It’s Alive: Sound You Can Trip Over
Dr Frank Weakly Reader for 02.28.2020
Hullo, friends, and welcome to another Dr Frank Weakly Reader, wherein I index my own “content” in illustrated, edited, pseudo-newsletter form. I have to do this because social media broke the internet and nothing is reliably searchable anymore.
Anyway, I love records.
The thing that’s alive enough to be tripped over is the Mtx forever double LP, which has at last (and literally) materialized and which, as you can see above, I have just now got my hands on. It has been a long, rather arduous journey from the first inklings of it in 2005, through the location, collation, and preservation and transfer of the tapes, through a public campaign soliciting fan feedback and suggestions, to the Danny Partridge debacle… but, well, here it is, and it’s beautiful. I have lots of outlandish, unrealistic dreams of things I’d like to do that never have much chance of happening; it’s rare, and pretty nice, to have one happen every now and then.
The goal here was to see what we could do with the tapes from the various eras, as a sort of dry run for a future program of re-issues; and to create, as a sort of by-product of that experiment, an album in its own right that sums up the band (during it’s lengthy “out of print” window, anyway, from 1985 through 2004 — there’s still a band now, obviously, and releasing and keeping current stuff in print is another goal of this project. Stay tuned for the future on that.)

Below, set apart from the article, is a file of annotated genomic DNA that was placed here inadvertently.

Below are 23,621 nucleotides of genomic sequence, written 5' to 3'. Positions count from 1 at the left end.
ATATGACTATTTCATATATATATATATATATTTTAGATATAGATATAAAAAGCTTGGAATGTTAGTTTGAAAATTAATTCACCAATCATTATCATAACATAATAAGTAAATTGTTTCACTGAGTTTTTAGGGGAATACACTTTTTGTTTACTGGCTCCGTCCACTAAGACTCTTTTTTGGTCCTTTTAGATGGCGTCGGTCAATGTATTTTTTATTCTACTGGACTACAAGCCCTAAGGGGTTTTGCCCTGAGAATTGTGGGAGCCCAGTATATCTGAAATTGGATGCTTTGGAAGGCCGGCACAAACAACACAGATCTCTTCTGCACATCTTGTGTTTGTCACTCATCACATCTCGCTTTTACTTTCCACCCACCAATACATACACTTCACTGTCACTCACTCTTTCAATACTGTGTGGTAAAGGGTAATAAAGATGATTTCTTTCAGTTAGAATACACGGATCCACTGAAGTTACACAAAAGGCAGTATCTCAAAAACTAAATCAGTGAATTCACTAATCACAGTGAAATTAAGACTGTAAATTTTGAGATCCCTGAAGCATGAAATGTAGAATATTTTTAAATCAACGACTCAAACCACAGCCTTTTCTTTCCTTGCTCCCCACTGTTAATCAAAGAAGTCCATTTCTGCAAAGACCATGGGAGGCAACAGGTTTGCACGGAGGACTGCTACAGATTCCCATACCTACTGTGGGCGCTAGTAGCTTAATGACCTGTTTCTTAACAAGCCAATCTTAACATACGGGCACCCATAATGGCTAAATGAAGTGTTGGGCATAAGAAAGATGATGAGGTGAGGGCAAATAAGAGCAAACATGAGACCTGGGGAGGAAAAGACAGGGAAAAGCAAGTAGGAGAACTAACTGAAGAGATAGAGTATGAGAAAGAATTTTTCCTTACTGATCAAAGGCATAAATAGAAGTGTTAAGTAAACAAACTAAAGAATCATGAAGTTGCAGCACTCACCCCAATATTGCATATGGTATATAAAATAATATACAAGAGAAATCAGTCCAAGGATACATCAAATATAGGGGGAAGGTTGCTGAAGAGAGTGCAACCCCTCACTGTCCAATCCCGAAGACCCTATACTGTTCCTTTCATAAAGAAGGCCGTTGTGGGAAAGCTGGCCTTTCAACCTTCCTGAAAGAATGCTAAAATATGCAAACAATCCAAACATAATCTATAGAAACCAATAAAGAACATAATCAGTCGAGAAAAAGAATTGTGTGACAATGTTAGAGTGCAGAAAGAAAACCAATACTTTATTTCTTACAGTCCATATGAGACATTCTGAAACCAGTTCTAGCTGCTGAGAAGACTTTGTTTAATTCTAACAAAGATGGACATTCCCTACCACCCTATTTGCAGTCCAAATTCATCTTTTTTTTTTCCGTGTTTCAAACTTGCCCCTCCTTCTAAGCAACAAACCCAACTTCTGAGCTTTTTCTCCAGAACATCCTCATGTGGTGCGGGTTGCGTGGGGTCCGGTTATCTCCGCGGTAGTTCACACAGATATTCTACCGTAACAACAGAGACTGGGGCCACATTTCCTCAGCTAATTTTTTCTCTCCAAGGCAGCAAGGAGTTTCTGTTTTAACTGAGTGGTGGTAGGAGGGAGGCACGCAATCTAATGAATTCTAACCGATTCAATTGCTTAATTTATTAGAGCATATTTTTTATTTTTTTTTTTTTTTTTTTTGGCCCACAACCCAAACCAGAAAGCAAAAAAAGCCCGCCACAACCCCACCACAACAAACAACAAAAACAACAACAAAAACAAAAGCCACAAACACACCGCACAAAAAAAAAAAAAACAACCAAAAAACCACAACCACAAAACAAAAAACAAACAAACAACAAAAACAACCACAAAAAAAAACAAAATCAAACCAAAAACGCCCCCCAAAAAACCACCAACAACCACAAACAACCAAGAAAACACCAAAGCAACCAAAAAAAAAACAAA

We learned a lot, technically and practically, from doing this, but another aspect to it was more, I guess you’d say… philosophical. We have stuck doggedly to the still retrograde but newly salient idea that the physical, and particularly the vinyl, iteration of a sound recording is the only one that is genuinely “real”. Everything else gets lost in the shuffle. It has a ghostly quality.
To quote myself from a previous rumination on this a couple years back, “virtual media’s greatest strength is also its biggest flaw: you can’t trip over it. Easily stored, easily forgotten.” And further: